Evidence Based Practice
#1 Evidence based practice refers to a collection, assessment and incorporation of valid research results, combined with clinical expertise and an understanding of patient and family values and preferences to inform clinical decision making (Sackett, Straus, Richardson, Rosenberg, & Haynes, 2000, p. 7). Research studies are gathered from literature and assessed so that decisions about the application to practice can be made, leading in nursing practice that is evidence based. Evidence based practice when used in the nursing field is relevant as it translates into a more efficient decision-making process that ensures that the resources used are minimal, costs are controlled, and the quality of services offered is enhanced. For example, from an organizational point of view, cardiac surgery policies and procedures based on research are written, the evidence-based information is incorporated into the clinical information systems, and adoption of these practices by nurses and other practitioners is systematically promoted in the organization. This includes ensuring that practitioners have the required knowledge, skills, and equipment to carry out the evidence-based cardiac surgery practice.
#2a Performance measurement tracks an organization’s output using standardized methods. It is the routine collection of data to evaluate whether proper procedures are followed and whether the preferred outcomes are achieved (LoBiondo-Wood & Haber, 2014). It is important to document nurse sensitive care outcomes using the standardized performance measurement systems because documentation makes it easy to access the information when needed in future, that is, for future reference. Documenting using the standardized performance measures also ensures that the quality of services offered is managed and maintained at a high level. An example of documenting nurse sensitive care outcomes using the standardized performance measurement systems is by using the management by objectives performance measurement tool. The focus here is on the alignment of the individual’s goals and organization’s goals. Employees and their supervisors work together to establish performance goals and to identify the resources employees need to meet their goals. They create alignment by identifying employee goals that contribute to organizational success, like whether a nurse’s objectives are in line with the organizational objectives.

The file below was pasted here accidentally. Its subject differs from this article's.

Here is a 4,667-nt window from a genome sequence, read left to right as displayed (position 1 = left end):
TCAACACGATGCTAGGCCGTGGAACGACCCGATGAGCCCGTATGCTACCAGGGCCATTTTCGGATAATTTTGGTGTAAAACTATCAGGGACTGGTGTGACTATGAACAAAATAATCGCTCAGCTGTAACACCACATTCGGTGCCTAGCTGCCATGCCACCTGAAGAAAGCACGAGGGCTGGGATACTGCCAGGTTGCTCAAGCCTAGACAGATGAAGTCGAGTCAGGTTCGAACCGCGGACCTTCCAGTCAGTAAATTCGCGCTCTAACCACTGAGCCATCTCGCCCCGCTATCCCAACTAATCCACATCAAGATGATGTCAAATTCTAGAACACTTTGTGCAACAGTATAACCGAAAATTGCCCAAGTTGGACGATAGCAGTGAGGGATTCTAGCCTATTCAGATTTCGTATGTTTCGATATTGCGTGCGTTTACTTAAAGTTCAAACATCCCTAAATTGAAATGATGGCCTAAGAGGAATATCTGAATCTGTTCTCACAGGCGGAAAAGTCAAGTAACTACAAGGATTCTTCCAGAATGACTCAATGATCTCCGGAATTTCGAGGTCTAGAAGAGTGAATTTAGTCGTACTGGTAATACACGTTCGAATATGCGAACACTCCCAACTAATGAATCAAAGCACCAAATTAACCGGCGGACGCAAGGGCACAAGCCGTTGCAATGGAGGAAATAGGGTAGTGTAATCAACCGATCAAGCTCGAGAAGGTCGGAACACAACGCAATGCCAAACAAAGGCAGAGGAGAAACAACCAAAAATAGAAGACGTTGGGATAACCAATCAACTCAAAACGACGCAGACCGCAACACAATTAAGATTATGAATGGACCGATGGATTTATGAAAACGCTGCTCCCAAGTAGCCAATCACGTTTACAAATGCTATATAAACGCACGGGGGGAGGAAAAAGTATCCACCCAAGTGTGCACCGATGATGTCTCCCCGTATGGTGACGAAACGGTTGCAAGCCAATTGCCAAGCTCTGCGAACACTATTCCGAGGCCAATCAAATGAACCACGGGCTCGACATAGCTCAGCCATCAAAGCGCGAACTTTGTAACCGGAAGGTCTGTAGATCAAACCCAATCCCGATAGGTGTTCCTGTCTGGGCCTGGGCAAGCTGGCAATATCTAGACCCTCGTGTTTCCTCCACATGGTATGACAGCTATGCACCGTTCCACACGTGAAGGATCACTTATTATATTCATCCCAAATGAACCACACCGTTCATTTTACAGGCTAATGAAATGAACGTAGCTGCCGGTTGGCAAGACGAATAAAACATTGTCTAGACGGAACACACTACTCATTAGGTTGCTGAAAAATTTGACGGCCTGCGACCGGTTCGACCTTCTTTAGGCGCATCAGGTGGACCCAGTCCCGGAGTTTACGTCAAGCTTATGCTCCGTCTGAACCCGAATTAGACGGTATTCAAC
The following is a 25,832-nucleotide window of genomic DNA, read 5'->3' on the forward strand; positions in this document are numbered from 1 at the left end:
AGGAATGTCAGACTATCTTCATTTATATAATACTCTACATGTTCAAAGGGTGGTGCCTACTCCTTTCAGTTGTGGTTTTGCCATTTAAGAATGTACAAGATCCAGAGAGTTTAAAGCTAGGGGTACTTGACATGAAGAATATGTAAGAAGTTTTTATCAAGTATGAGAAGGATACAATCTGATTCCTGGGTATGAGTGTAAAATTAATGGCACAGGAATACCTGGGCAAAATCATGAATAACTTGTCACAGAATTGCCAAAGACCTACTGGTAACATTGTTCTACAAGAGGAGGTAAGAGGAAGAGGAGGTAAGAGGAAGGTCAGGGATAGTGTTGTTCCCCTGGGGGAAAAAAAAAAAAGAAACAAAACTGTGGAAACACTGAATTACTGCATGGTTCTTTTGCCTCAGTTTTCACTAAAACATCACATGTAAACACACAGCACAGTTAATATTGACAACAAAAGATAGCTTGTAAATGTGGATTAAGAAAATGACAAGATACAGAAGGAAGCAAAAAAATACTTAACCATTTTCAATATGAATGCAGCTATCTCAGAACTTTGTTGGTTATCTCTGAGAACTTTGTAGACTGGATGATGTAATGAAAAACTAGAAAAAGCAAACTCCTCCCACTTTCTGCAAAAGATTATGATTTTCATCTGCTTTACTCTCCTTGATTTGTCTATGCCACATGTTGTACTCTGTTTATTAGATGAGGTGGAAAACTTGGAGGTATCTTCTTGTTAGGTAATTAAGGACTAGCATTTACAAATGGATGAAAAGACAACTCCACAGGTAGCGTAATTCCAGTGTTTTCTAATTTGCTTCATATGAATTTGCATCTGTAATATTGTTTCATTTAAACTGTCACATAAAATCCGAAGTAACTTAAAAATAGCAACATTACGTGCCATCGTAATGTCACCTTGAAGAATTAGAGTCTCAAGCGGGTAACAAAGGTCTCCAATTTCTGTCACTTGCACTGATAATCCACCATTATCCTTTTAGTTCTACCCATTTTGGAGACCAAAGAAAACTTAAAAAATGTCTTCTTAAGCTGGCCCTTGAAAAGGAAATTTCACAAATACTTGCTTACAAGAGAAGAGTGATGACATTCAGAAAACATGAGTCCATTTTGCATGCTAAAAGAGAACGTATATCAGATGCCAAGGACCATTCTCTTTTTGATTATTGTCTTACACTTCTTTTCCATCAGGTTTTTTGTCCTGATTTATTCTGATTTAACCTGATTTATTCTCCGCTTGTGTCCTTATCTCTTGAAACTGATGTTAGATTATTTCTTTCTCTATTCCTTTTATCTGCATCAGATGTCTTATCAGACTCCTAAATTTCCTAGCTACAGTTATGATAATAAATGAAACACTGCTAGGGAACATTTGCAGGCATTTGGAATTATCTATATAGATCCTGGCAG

#2b Quality improvement refers to the methodical use of information to monitor the outcomes of care processes as well as the use of improvement methods to design and test changes in practice for constantly improving the quality and safety of health care systems (Cronenwett, Sherwood, Barnsteiner, Disch, Johnson, Mitchell, & Warren, 2007, p. 7). Performance measurement relates to quality improvement activities, in that when you manage the performance of individuals, it results to them improving the quality of their services. Measuring performance can indicate what is being done well. It also reveals areas that require corrections. Measuring performance reveals whether the objective of improving patient welfare is being achieved or not. For example, when you measure a nurse’s performance, this will directly affect the quality of their work positively. The quality of their work will advance.
LoBiondo-Wood, G. & Haber, J. (2014). Nursing research: Methods and critical appraisal for evidence- based practice (8th ed.), St. Louis: Mosby.
Sackett, L. D., Straus, E.S., Richardson, W. S., Rosenberg, W., & Haynes, B.R. (2000). Evidence-Based Medicine: How to Practice and Teach EBM. Edinburgh. Churchill Livingstone.
Cronenwett, L., Sherwood, G., Barnsteiner, J., Disch, J., Johnson, J., Mitchell, P., … Warren, J. (2007). Quality and Safety Education for Nurses. Chichester, West Sussex, UK: Wiley-Blackwell.